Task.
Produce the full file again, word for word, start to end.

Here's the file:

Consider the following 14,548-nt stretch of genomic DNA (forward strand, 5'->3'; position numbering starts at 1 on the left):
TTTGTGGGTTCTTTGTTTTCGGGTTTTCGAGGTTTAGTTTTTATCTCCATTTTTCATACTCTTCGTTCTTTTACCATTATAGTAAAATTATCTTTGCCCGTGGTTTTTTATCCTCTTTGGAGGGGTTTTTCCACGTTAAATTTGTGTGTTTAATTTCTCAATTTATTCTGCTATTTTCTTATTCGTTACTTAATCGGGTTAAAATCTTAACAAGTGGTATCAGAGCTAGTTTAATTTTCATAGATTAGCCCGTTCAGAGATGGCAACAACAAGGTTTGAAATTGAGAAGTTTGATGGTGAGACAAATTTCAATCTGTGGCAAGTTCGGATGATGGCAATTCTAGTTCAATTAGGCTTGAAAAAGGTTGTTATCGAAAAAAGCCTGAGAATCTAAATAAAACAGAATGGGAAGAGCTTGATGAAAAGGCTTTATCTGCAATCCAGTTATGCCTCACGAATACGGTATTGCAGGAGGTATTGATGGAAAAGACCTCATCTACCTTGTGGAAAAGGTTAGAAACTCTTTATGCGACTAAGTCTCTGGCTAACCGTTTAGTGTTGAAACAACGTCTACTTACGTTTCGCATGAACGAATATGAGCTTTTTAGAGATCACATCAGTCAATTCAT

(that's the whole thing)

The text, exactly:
Consider the following 14,548-nt stretch of genomic DNA (forward strand, 5'->3'; position numbering starts at 1 on the left):
TTTGTGGGTTCTTTGTTTTCGGGTTTTCGAGGTTTAGTTTTTATCTCCATTTTTCATACTCTTCGTTCTTTTACCATTATAGTAAAATTATCTTTGCCCGTGGTTTTTTATCCTCTTTGGAGGGGTTTTTCCACGTTAAATTTGTGTGTTTAATTTCTCAATTTATTCTGCTATTTTCTTATTCGTTACTTAATCGGGTTAAAATCTTAACAAGTGGTATCAGAGCTAGTTTAATTTTCATAGATTAGCCCGTTCAGAGATGGCAACAACAAGGTTTGAAATTGAGAAGTTTGATGGTGAGACAAATTTCAATCTGTGGCAAGTTCGGATGATGGCAATTCTAGTTCAATTAGGCTTGAAAAAGGTTGTTATCGAAAAAAGCCTGAGAATCTAAATAAAACAGAATGGGAAGAGCTTGATGAAAAGGCTTTATCTGCAATCCAGTTATGCCTCACGAATACGGTATTGCAGGAGGTATTGATGGAAAAGACCTCATCTACCTTGTGGAAAAGGTTAGAAACTCTTTATGCGACTAAGTCTCTGGCTAACCGTTTAGTGTTGAAACAACGTCTACTTACGTTTCGCATGAACGAATATGAGCTTTTTAGAGATCACATCAGTCAATTCAT